Offensive Ads and the First Amendment

By Giobbe, Dorothy | Editor & Publisher, November 20, 1993 | Go to article overview

Offensive Ads and the First Amendment


Giobbe, Dorothy, Editor & Publisher


Louisiana newspaper owners takes some heat for running an ad from the Ku Klux Klan, donates revenue to NAACP and anti-Klan group

STEVEN MAY, OWNER of the Times of Acadiana, Lafayette, La., accepted a large ad from the Bayou Knights of the Ku Klux Klan last month because of his paper's firm, long-standing commitment to freedom of the press.

The move was a striking example of the often difficult role that publishers must pay when confronted with advertising that might be deemed offensive.

At the Times, a 32,500-circulation weekly with a history of running controversial advertising, the situation was particularly ironic.

The paper is a member of the Association of Alternative Newspapers and has received a National Newspaper Association award for its coverage of former Klan leader David Duke's campaign for governor, which May said embodied the Klan's latest strategy of disguising its agenda in carefully chosen, toned-down language.

"Clearly, the Klan had learned a lot from the Duke experience about how to make contact with people without setting off all those little buzzwords and phrases that upset folks," he said.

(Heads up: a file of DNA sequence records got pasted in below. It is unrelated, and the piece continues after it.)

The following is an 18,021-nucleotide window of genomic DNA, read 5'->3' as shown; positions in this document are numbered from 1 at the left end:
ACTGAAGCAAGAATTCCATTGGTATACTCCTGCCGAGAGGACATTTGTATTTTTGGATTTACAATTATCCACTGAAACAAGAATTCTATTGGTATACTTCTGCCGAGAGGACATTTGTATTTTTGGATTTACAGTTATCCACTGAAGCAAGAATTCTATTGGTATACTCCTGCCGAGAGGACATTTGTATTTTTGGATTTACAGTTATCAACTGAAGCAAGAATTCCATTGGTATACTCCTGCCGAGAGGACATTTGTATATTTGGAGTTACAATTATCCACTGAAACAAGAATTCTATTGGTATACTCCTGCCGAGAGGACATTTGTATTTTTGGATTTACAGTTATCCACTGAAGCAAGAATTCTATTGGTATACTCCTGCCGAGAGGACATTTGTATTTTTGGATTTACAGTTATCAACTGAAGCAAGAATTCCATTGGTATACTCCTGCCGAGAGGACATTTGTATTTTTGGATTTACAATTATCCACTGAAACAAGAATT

The content and language in the ad was sanitized thoroughly and "contained the type of information that you hear on talk radio every day," May said.

Still, the grappled with whether to run it.

"What do you do when you're a publisher committed to the idea of freedom of speech and freedom of the press?" he asked. "Should we have rejected the ad merely because it was from the Klan as opposed to rejecting it because of its contents? That was the dilemma for us."

Eventually, "we decided that we would not reject the advertising simply because of who it was from. We felt that the message was a more important issue than who was sending it, and that's why we decided to print it."

In a creative twist, May offered to donate half of ['e $900 that the paper received for the ad to the scholarship fund of the Acadiana Chapter of the National Association for the Advancement of Colored People and the other half of Klanwatch, a project of the Southern Poverty Law Center that tracks white-supermacits groups.

"We weren't sure how well the idea would go over with the NAACP, but they thought about it for at least . . . 30 seconds before saying yes, and so did Klanwatch, May said.

The ad was published along with an editorial signed by May and an explanation of how the money from the ad was distributed. …

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